• Before I Hang – Yet another Boris Karloff mad scientist riff (also involving a hanging!), this one presents a distinctly more mild-mannered Karloff scientist, one who is sentenced to death row for a mercy killing, but who the prison seems lenient on, to the point of allowing him to continue his experiments. Convinced he’s on the right track, but despondent at his lack of time, he tries an experimental anti-aging serum on himself, since if it doesn’t work he’ll be hanged in a few hours anyway. Naturally, the governor orders a stay of execution, and Karloff is eventually released… but his serum… changed… him. These things are starting to get repetitive, but Karloff is always great and gets lots of nice little speeches here too. (1940 – this is a 50 under 50 movie) ***
  • Mandy – Super simple revenge plot that is elevated by the trippy visual style of director Panos Cosmatos and the manic performance by Nicolas Cage. Is is definitely bloated and indulgent and I couldn’t help but think that a movie where Nic Cage forges some crazy battle axe and fights reptilian demon bikers and religious cults with chainsaws should be more enjoyable than it was, but it has a lot going for it.

    Plus, there’s the Cheddar Goblin, which is one of the best things in any movie all year. **1/2 (or maybe *** – I keep going back and forth with how much I like this).

  • Innocent Blood – An incredible amount of talent is assembled here for a middling vampire flick in which a bored French vampire accidentally turns a mob boss into a vampire. And “middling” might be too generous. It’s attempting to mashup vampire movies, mob movies, and comedies, but it doesn’t particularly nail any one aspect, which leaves it feeling a bit flabby. But again, lots of great “hey, it’s that guy/gal!” actors and actresses (including a teensy tiny Linnea Quigley sighting, amongst lots of other small cameos). **
  • Nightmare Sisters – Three nerdy sorority sisters (played by the 80s trinity of scream queens, Linnea Quigley, Michelle Bauer, and Brinke Stevens) have a party and invite some frat bros. During a seance, they become possessed and start killing the guys. Pure 80s sleaze, tons of nudity and gratuitous violence, it’s pretty fun, but not quite the best even amongst its peers. Worth it for 80s cheese fanatics. **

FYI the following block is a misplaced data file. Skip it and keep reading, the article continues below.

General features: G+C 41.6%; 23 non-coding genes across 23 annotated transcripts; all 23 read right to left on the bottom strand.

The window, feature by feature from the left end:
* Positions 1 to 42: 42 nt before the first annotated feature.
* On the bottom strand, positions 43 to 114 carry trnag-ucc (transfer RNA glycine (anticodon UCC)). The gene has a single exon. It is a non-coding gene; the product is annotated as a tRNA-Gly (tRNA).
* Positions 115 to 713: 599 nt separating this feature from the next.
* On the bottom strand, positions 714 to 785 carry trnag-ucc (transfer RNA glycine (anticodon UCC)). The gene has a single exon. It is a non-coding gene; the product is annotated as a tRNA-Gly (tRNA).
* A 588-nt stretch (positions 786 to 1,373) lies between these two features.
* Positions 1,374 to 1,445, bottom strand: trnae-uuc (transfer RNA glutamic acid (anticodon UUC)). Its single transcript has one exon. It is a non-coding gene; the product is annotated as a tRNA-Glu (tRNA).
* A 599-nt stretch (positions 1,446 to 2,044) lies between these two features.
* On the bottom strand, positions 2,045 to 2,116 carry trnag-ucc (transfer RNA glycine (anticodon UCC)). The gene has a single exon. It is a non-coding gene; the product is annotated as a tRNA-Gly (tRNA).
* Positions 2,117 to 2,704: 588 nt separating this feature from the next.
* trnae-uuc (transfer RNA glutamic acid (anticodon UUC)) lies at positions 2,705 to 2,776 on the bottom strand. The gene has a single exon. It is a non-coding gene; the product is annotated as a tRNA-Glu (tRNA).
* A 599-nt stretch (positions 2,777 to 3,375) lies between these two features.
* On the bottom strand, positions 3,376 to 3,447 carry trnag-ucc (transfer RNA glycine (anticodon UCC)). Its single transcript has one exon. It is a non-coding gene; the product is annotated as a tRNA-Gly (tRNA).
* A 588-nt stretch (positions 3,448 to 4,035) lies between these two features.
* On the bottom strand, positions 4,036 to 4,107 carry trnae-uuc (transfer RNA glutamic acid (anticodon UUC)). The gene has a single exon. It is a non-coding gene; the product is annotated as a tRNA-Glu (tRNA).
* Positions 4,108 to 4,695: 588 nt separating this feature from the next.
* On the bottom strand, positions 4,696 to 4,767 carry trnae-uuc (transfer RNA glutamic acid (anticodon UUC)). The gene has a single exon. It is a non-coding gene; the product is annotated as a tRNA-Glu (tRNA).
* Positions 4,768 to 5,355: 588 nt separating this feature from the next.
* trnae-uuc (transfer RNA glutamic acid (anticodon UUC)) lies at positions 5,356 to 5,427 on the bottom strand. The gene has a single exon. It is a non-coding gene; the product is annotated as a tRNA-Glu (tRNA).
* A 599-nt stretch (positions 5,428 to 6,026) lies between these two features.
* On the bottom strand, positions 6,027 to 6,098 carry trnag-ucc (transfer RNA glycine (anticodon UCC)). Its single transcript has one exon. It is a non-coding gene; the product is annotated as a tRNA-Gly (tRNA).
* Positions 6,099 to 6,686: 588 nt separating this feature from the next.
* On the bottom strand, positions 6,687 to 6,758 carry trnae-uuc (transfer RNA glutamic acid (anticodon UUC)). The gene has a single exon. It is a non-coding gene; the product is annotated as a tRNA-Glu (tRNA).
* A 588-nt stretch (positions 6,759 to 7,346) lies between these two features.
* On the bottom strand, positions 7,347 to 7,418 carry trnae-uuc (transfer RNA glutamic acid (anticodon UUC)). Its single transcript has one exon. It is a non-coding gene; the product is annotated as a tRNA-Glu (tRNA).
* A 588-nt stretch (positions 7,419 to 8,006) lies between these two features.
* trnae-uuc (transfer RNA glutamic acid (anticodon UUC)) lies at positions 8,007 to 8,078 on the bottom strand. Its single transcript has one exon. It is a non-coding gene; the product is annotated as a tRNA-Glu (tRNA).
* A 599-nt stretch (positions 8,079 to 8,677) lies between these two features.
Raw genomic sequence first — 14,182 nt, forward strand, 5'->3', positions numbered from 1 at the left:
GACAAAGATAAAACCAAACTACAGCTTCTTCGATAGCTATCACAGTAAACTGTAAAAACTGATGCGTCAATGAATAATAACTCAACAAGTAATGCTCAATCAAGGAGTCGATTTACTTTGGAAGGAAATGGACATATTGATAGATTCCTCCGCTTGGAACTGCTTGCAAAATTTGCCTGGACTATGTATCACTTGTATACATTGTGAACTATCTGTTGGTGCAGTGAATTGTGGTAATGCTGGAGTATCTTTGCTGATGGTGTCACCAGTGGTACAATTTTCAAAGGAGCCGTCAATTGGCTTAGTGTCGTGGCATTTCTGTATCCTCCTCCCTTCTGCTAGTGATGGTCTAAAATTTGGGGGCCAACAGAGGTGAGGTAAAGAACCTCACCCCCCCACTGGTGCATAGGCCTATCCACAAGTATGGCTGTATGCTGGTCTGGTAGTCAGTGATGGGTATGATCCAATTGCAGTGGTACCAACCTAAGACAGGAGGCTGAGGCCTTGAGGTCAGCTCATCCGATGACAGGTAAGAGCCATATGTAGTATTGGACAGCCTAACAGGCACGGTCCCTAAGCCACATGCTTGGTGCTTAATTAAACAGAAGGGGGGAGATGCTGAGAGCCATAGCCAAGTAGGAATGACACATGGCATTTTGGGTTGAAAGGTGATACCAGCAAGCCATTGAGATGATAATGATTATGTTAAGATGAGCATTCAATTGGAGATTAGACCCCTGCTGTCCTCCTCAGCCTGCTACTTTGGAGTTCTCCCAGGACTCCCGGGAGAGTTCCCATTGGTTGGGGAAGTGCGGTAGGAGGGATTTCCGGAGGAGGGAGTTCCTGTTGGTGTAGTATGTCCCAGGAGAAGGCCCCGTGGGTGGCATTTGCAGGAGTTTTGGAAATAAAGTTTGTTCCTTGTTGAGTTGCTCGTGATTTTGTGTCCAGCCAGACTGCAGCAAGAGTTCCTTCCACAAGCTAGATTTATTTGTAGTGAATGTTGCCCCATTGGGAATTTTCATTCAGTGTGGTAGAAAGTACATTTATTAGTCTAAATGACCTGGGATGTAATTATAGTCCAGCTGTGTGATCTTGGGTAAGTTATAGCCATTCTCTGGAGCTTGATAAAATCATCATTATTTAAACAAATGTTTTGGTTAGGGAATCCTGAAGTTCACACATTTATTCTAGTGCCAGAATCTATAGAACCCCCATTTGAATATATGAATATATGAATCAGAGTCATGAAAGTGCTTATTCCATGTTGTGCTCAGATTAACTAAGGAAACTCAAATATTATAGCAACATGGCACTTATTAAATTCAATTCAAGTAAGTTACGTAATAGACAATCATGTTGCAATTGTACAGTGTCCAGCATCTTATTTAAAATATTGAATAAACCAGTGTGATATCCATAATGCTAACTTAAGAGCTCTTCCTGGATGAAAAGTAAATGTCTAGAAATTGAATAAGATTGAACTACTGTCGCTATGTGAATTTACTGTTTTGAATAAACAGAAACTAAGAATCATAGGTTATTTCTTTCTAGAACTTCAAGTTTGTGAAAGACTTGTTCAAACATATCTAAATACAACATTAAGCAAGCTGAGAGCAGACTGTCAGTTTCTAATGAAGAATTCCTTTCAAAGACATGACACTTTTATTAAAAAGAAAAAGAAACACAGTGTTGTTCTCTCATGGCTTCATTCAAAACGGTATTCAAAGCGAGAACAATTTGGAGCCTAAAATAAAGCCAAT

• The Ninth Configuration – Utterly bizarre, singular story from William Peter Blatty (of Excorcist fame) about a psychologist and commanding officer being posted at some insane asylum in a literal castle. I don’t know, this movie doesn’t really make sense. It’s part comedy, part existential drama, as the psychologist and one of his patients argue about the existence of God and whether someone can commit a truly selfless act. There’s some spooky elements too, notably a nightmare that a crazy astronaut keeps having. All these components don’t really mix too well. This may be something that works better on the page than it does on film, but the movie does capture some real standout moments, particularly a scene in a bar where Stacy Keach beats up an entire bicycle gang. An A+ for originality and ambition, but it doesn’t quite live up to what it promises. A movie I admire more than I actually like, it’s probably still worth checking out for the adventurous. **1/2
  • In the Mouth of Madness – John Carpenter’s underrated movie about an insurance investigator hunting down a missing Stephen King-like author whose delirious horror stories… seem to be more reality than fiction. It’s a genuinely unusual story with lots of unsettling components. I’ve always enjoyed it, but it seems to be getting better with age and more repeated viewings. The new-ish Scream Factory release is also pretty fantastic, which helps. ***
  • Pieces – One of the more bizarre slasher films ever made, it’s kinda endlessly watchable because of it’s sheer absurdity. I’ve seen this before, but I rewatched this through The Last Drive-In with Joe Bob Briggs on Shudder, who provies his usual insightful context and anecdotes. Some of the scenes still slay me – in particular the “Bastards! You Bastards! Bastaaaaards!” sequence is just astounding. A must for golden age slasher fans. ***